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  37. The Moral Indefensibility of Standing Your Ground.Phillip Montague - manuscript
    THE MORAL INDEFENSIBILITY OF STANDING YOUR GROUND (Abstract) This paper examines the moral status of the central provision of Stand Your Ground laws: that people lawfully occupying public spaces are legally permitted to inflict self-defensive harm on aggressors even if the defenders can easily and safely retreat. The relation of this provision to existing theories of self-defense is examined, and critiques are offered of two attempts at defending it. Then reasons are presented for concluding that the provision is morally indefensible.
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  38. Valuing Stillbirths.John Phillips & Joseph Millum - 2014 - Bioethics 29 (6):413-423.
    Estimates of the burden of disease assess the mortality and morbidity that affect a population by producing summary measures of health such as quality-adjusted life years and disability-adjusted life years. These measures typically do not include stillbirths among the negative health outcomes they count. Priority-setting decisions that rely on these measures are therefore likely to place little value on preventing the more than three million stillbirths that occur annually worldwide. In contrast, neonatal deaths, which occur in comparable numbers, have a (...)
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  39. Is Bill Cosby Still Funny? On Separating the Art from the Artist in Standup Comedy.Phillip Deen - 2019 - Studies in American Humor 5 (2):288-308.
    Bill Cosby’s immorality has raised intriguing aesthetic and ethical issues. Do the crimes that he has been convicted of lessen the aesthetic value of his stand-up and, even if we can enjoy it, should we? This article first discusses the intimate relationship between the comedian and audience. The art form itself is structurally intimate, and at the same time the comedian claims to express an authentic self on stage. After drawing an analogy between the question of the moral character of (...)
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  40. Shared intentionality and the representation of groups; or, how to build a socially adept robot.Ben Phillips - 2022 - Behavioral and Brain Sciences 45.
    Pietraszewski provides a compelling case that representations of certain interaction-types are the “cognitive primitives” that allow all tokens of group-in-conflict to be represented within the mind. Here, I argue that the folk concept GROUP encodes shared intentions and goals as more central than these interaction-types, and that providing a computational theory of social groups will be more difficult than Pietraszewski envisages.
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  41. Fixing the Image: Re-thinking the 'Mind-independence' of Photographs.Dawn M. Phillips - 2009 - Postgraduate Journal of Aesthetics 6 (2):1-22.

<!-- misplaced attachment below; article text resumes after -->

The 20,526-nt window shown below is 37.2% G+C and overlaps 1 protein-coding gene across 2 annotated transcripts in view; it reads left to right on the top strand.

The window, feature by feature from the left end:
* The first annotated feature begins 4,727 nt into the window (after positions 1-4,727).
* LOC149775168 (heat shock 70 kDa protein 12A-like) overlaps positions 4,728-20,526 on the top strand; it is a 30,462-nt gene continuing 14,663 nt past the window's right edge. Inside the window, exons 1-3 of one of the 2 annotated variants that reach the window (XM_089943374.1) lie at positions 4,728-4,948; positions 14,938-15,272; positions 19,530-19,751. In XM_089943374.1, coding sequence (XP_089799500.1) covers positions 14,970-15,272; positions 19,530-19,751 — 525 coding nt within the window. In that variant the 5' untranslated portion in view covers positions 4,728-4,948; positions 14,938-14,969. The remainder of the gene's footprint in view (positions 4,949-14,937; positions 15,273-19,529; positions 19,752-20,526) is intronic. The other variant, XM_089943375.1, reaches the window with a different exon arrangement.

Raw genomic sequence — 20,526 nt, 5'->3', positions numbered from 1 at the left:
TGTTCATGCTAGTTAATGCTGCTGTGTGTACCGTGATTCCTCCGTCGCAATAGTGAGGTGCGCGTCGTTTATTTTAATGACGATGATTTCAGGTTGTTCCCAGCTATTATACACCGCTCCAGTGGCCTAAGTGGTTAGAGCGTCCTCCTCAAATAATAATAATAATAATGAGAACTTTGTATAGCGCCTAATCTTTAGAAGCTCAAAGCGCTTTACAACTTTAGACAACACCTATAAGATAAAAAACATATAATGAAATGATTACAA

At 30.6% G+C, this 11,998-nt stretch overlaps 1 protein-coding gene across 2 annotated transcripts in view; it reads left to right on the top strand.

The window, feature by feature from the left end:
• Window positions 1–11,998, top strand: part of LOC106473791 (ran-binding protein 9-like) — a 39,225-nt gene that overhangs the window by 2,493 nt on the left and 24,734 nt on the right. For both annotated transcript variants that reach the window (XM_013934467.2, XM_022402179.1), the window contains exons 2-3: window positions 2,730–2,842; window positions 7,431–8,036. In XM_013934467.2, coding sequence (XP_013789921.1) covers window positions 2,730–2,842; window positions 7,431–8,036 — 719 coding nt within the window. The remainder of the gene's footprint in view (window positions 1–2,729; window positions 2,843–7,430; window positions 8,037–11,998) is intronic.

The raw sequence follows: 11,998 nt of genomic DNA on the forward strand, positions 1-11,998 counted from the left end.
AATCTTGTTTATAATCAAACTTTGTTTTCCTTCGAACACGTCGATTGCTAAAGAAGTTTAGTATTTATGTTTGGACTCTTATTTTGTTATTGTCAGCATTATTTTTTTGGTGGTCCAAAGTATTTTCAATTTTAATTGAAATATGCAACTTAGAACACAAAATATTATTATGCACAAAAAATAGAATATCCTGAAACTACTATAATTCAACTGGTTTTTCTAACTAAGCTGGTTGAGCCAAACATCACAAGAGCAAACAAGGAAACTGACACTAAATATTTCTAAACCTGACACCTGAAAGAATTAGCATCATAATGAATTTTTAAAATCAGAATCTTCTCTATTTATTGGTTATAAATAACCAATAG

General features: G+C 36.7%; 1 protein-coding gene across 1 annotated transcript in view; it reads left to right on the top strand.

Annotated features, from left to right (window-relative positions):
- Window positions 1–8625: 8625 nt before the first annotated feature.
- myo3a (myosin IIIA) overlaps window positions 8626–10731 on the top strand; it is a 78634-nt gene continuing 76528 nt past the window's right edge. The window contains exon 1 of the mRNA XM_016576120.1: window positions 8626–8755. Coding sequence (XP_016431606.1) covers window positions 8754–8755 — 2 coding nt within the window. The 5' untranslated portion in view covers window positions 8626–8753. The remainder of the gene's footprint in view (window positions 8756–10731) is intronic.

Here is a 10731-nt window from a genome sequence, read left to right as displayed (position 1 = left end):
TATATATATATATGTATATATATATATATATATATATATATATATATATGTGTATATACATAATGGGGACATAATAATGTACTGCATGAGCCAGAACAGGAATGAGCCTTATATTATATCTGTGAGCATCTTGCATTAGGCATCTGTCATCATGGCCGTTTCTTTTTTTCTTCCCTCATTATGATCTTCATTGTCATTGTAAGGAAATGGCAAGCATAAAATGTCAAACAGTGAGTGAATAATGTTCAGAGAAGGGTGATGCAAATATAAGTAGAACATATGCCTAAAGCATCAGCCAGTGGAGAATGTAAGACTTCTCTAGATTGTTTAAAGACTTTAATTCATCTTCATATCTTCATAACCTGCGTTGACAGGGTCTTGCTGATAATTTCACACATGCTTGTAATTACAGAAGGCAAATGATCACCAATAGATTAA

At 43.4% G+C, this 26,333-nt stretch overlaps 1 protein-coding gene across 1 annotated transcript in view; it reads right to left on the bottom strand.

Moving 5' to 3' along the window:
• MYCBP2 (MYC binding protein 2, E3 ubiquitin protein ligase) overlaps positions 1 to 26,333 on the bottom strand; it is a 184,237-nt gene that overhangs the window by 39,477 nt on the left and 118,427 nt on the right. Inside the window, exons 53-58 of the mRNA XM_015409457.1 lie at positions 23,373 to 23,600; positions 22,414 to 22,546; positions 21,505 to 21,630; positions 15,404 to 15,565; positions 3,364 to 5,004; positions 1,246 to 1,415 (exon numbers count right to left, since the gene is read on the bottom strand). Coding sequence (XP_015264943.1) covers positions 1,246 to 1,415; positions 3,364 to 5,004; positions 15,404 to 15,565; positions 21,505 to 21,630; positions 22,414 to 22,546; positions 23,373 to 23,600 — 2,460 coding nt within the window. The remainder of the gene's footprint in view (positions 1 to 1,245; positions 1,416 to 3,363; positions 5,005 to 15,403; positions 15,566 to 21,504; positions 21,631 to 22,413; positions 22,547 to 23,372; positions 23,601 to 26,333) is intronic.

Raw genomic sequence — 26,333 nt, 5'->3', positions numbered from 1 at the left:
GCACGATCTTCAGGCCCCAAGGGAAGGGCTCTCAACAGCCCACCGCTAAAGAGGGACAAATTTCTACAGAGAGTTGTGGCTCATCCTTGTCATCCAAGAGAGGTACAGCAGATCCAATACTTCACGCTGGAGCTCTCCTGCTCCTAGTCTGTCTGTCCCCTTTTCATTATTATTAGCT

We are told by philosophers that photographs are a distinct category of image because the photographic process is mind-independent. Furthermore, that the experience of viewing a photograph has a special status, justified by a viewer’s knowledge that the photographic process is mind-independent. Versions of these ideas are central to discussions of photography in both the philosophy of art and epistemology and have far-reaching implications for science, forensics and documentary journalism. Mind-independence (sometimes ‘belief independence’) is a term employed to highlight what (...)
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  42. Why is There Something Rather than Nothing? The Substantivity of the Question for Quantifier Pluralists.Callie K. Phillips - 2021 - Erkenntnis 88 (2):551-566.
    Many have argued that the question, “Why is there something rather than nothing?” (henceforth: the Question) is defective in some way. While much of the literature on the Question rightly attends to questions about the nature and limits of explanation, little attention has been paid to how new work in metaontology might shed light on the matter. In this paper I discuss how best to understand the Question in light of the now common metaontological commitment to quantifiers that vary in (...)
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  43. Arrested Development as Philosophy: Family First? What We Owe Our Parents.Kristopher G. Phillips - 2022 - Palgrave Handbook of Popular Culture as Philosophy.
    Narrator Ron Howard tells us that Arrested Development is the “story of a wealthy family who lost everything, and the one son who had no choice but to keep them all together.” The cult-classic follows Michael Bluth – the middle son of an inept, philandering, corrupt real-estate developer, George Bluth Sr., who is arrested for white-collar crimes. Constantly faced with crises created by his eccentric family, Michael does his best to preserve the family business, put out fires, and serve as (...)